Most jurors are employed, either as contractors, employees, or self-employed. What are their workplace concerns these days? Do they feel protected? Do they believe their pay is fair? Understanding how jurors’ employment needs and concerns have changed (or not changed) is critical in assessing the risks in your employment litigation. Will jurors identify with the […] The post What’s on Employees’ Minds? Employee Rights, Pay, & Government Regulation appeared first on Litigation Insights.
While you can’t bank your whole case on a short video clip, the presence of “hard” video evidence jurors can see with their own eyes is much more persuasive than being told what happened. (Especially when they’re being told by two different lawyers or experts with opposing motives and viewpoints.) To that extent, jurors really […] The post Defending Premise Liability Cases with Video Surveillance Footage appeared first on Litigation Insights.
When working on trial strategy with a client, it is almost inevitable that he or she will ask, “What analogy can I use to help the jury understand X?” Then, the trial attorneys, in-house counsel, and anyone else in the room will begin tossing around various analogies – most of which sound like great ideas […] The post What Analogies Can I Use to Explain My Case to a Jury? appeared first on Litigation Insights.
The importance of adding a visual component in the courtroom cannot be understated. Our research shows that comprehension and retention of trial themes is enhanced by the incorporation of effective visuals. Well-designed demonstratives can reinforce your case themes, reduce case ambiguities, and ensure consistency, coherence, and comprehension of your message. With so many variables, ideas, […] The post Trial Graphics: Top Six Ways to Get More Out of a Limited Budget appeared first on Litigation Insights.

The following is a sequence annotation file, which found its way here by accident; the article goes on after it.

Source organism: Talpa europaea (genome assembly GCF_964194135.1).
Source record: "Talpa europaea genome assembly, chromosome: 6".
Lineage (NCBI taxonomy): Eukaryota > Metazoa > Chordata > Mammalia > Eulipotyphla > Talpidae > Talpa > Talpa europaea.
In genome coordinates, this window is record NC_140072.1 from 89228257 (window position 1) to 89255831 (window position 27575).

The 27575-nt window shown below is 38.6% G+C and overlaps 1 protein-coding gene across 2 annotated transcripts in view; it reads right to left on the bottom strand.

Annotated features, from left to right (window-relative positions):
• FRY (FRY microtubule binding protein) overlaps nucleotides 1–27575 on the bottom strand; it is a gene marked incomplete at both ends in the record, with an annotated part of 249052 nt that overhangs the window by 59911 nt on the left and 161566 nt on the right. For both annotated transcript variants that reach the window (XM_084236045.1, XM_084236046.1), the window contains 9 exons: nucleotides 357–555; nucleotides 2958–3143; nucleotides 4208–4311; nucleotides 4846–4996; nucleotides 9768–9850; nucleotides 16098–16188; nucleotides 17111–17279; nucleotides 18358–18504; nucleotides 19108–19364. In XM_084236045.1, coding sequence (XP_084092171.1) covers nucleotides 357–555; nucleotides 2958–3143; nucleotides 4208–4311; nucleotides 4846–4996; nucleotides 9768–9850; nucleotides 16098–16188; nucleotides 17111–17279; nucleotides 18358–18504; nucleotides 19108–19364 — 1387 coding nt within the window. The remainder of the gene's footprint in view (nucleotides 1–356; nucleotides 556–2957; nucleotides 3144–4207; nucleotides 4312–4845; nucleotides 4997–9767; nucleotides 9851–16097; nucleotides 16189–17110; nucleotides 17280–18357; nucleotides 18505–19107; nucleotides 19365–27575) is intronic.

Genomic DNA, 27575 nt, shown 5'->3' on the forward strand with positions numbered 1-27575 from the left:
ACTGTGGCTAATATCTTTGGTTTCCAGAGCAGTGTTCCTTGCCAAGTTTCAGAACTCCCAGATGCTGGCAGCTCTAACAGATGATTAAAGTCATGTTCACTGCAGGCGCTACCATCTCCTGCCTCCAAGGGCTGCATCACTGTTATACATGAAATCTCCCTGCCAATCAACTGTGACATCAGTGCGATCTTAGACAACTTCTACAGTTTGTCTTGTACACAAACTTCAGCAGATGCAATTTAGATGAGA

As a corporate defendant, does it help or hurt to apologize for past conduct? Does it show weakness? Fault? Honesty? Sincerity? Well, it all depends on the case. Just take a look at mock jurors’ very different reactions to two different defendants saying, “We’re sorry.” Juror A: “They have done nothing to address the problems […] The post Should My Client Say “I’m Sorry”? appeared first on Litigation Insights.
Courtrooms new and old across the United States are being outfitted with some of the latest audiovisual equipment. Lots of time and money have been spent planning the best equipment to install, where to install it and how the judge will control it. With that said, the setup is often designed around the judge’s view […] The post Does Court-Provided Audiovisual Equipment Help or Hinder? appeared first on Litigation Insights.
The Problem As we know all too well, plaintiffs often have a ready-made underdog tale in civil trials: David (their client) against Goliath (your client). And nobody roots for Goliath. That’s strike one against you, before you even start. Add in the fact that many jurors assume your client must have done something wrong if […] The post Why Storytelling is Your Best Defense appeared first on Litigation Insights.
Millennials – the generation born between roughly 1980 and 2000 – are showing up in large numbers to perform their civic duty. In fact, this year alone we’ve had several trials in which the post-hardship jury pool was nearly 50% or more Millennial after hardships. More importantly, in two very recent trials, a Millennial served […] The post A Millennial Could Be Your Next Jury Foreperson appeared first on Litigation Insights.
Stanford psychologist Amos Tversky and others have proposed that learners rely on mentally efficient strategies when evaluating new information. It is believed these mental shortcuts allow people to make decisions quickly – a necessity in a fast-paced world – but sometimes at the cost of accuracy in decision-making1 (you can read more about how this […] The post Why Are Graphics So Compelling in the Courtroom? appeared first on Litigation Insights.
As we’ve mentioned in previous posts, eliciting bias and obtaining cause challenges should be the primary objectives of voir dire. Each juror you are able to remove for cause is essentially equivalent to having an additional peremptory strike that your opponent does not. Indeed, a successful voir dire should tilt the playing field in your […] The post Maximizing Cause Strikes: How Do I Get Jurors to Say They Can’t be Fair? appeared first on Litigation Insights.